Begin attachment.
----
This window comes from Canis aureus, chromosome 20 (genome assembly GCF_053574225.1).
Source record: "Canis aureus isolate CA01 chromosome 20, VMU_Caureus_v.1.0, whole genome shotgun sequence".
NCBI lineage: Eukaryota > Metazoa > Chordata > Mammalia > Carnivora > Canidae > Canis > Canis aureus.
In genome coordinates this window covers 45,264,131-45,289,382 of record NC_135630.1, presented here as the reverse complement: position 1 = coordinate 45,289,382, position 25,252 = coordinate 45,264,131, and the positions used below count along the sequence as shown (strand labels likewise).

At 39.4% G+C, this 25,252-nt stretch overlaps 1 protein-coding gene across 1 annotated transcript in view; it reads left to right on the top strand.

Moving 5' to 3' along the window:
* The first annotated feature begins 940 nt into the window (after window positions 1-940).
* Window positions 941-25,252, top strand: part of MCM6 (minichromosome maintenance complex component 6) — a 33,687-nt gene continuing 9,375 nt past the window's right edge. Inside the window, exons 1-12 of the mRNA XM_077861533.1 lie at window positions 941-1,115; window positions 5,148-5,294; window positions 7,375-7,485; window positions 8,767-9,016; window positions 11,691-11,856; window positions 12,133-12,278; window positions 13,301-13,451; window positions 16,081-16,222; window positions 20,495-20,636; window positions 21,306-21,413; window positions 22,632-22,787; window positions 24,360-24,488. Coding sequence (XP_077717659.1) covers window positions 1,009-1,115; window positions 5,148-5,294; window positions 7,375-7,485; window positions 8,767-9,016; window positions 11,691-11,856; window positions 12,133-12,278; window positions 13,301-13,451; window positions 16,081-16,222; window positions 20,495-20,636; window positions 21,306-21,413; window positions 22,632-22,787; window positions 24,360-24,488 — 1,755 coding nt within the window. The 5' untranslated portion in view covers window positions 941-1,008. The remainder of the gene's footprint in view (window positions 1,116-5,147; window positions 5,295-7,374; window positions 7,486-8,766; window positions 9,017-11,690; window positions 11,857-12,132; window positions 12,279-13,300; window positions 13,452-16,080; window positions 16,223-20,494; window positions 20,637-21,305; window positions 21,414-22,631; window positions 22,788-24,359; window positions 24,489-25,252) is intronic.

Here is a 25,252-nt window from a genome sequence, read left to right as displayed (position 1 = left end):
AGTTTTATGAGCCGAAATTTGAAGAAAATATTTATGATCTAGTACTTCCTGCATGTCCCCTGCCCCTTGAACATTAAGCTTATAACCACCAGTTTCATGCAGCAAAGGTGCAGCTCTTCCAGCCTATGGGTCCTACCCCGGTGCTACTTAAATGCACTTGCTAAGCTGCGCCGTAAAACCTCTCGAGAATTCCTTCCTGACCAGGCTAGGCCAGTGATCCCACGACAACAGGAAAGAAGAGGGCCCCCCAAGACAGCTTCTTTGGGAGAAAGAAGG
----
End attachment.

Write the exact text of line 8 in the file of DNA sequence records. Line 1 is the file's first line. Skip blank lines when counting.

* Window positions 941-25,252, top strand: part of MCM6 (minichromosome maintenance complex component 6) — a 33,687-nt gene continuing 9,375 nt past the window's right edge. Inside the window, exons 1-12 of the mRNA XM_077861533.1 lie at window positions 941-1,115; window positions 5,148-5,294; window positions 7,375-7,485; window positions 8,767-9,016; window positions 11,691-11,856; window positions 12,133-12,278; window positions 13,301-13,451; window positions 16,081-16,222; window positions 20,495-20,636; window positions 21,306-21,413; window positions 22,632-22,787; window positions 24,360-24,488. Coding sequence (XP_077717659.1) covers window positions 1,009-1,115; window positions 5,148-5,294; window positions 7,375-7,485; window positions 8,767-9,016; window positions 11,691-11,856; window positions 12,133-12,278; window positions 13,301-13,451; window positions 16,081-16,222; window positions 20,495-20,636; window positions 21,306-21,413; window positions 22,632-22,787; window positions 24,360-24,488 — 1,755 coding nt within the window. The 5' untranslated portion in view covers window positions 941-1,008. The remainder of the gene's footprint in view (window positions 1,116-5,147; window positions 5,295-7,374; window positions 7,486-8,766; window positions 9,017-11,690; window positions 11,857-12,132; window positions 12,279-13,300; window positions 13,452-16,080; window positions 16,223-20,494; window positions 20,637-21,305; window positions 21,414-22,631; window positions 22,788-24,359; window positions 24,489-25,252) is intronic.